An example of belie is for a newspaper to provide the wrong facts about a story.
transitive verb-·lied′, -·ly′ing
- Archaic to tell lies about
- to give a false idea of; disguise or misrepresent: his smile belies his anger
- to leave unfulfilled; disappoint: war belied hopes for peace
- to show to be untrue; prove false: her cruelty belied her kind words
Origin of belieMiddle English bilien from Old English beleogan, to deceive by lying from be-, be- + leogan, lie
transitive verbbe·lied, be·ly·ing, be·lies
- To give a false representation to; misrepresent: “He spoke roughly in order to belie his air of gentility” ( James Joyce )
- To show to be false; contradict: Their laughter belied their outward grief.
Origin of belieMiddle English bilien from Old English belēogan to deceive with lies ; see leugh- in Indo-European roots.
(third-person singular simple present belies, present participle belying, simple past belay, past participle belain)
From Middle English belyen, beliggen, from Old English belicgan, bilicgan (“to lie around, surround, hedge in, encompass”), equivalent to be- (“around, by”) + lie (to be positioned). Cognate with German beliegen.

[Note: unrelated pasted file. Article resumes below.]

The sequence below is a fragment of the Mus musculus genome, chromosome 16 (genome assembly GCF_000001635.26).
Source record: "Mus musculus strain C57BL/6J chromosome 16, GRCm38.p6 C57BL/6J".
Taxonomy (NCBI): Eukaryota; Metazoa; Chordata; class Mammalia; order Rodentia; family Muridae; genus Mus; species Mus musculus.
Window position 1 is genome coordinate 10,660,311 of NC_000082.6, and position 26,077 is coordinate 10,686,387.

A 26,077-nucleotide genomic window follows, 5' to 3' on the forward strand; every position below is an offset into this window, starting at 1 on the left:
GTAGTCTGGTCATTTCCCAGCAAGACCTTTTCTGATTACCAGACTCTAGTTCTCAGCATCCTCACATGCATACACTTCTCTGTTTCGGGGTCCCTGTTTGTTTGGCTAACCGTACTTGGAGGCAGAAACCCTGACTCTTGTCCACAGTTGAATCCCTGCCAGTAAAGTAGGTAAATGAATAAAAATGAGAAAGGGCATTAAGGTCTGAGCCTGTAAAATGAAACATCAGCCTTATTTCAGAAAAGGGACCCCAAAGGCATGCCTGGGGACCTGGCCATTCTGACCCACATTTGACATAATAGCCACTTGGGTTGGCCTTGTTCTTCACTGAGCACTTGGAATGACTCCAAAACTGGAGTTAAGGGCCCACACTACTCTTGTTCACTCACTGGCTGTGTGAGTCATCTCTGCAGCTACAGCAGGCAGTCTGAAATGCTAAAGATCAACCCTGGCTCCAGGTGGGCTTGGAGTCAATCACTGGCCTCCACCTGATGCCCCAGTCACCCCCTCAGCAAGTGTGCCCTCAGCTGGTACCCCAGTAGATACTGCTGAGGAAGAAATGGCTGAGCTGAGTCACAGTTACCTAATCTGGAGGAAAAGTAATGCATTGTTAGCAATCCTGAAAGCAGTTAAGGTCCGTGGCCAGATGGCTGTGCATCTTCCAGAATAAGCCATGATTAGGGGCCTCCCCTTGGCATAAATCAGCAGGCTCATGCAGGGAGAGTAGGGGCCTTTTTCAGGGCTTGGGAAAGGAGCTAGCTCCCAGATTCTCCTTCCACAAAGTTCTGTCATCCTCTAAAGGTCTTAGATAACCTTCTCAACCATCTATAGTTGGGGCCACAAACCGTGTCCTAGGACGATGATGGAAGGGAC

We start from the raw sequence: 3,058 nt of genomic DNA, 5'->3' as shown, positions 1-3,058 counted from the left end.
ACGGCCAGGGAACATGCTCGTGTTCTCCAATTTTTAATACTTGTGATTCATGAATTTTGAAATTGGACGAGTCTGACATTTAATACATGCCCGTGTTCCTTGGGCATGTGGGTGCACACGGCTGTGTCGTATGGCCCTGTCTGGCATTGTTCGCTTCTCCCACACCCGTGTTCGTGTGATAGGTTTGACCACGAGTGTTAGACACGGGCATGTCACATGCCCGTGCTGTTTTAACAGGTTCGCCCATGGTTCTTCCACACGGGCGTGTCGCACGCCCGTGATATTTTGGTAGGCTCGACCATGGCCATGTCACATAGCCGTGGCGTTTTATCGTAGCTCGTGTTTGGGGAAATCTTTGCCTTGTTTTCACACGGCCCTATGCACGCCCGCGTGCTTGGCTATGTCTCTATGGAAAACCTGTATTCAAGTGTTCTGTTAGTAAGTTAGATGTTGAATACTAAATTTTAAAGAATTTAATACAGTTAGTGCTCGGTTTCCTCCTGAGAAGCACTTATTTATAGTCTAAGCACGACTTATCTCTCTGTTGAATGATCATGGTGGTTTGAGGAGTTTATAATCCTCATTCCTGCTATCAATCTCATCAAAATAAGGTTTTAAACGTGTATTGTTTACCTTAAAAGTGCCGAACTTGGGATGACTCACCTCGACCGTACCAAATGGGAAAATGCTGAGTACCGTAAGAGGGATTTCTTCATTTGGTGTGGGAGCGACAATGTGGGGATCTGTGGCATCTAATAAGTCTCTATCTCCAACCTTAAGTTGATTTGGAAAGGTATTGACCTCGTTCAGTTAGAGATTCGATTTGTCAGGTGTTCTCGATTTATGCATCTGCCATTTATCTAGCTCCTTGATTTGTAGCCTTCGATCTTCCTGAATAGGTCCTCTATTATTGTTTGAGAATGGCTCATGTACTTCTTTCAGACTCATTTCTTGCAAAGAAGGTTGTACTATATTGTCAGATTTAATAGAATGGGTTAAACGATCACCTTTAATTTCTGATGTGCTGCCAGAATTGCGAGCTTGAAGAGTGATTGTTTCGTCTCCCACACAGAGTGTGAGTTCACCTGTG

(third-person singular simple present belies, present participle belying, simple past and past participle belied)
- To tell lies about; to slander. [from 13th c.]
- To give a false representation of, to misrepresent. [from 17th c.]
- To contradict, to show (something) to be false. [from 17th c.]
- Her obvious nervousness belied what she said.
- (perhaps nonstandard) To be shown false by contradicting (something) that is true; to conceal the contradictory or ironic presence of (something).
- His calm demeanor belied his inner sense of guilt.
- (perhaps nonstandard) To show, evince, demonstrate: to show (something) to be present, particularly something deemed contradictory or ironic.
From Middle English belyen, beleoȝen, from Old English belēogan (“to deceive by lying, be mistaken”), from Proto-Germanic *bileuganą (“to belie”), equivalent to be- (“about”) + lie (to deceive). Cognate with Old Frisian biliaga (“to belie”), Dutch beliegen (“to belie”), German belügen (“to lie to”), Swedish beljuga (“to tell lies about”).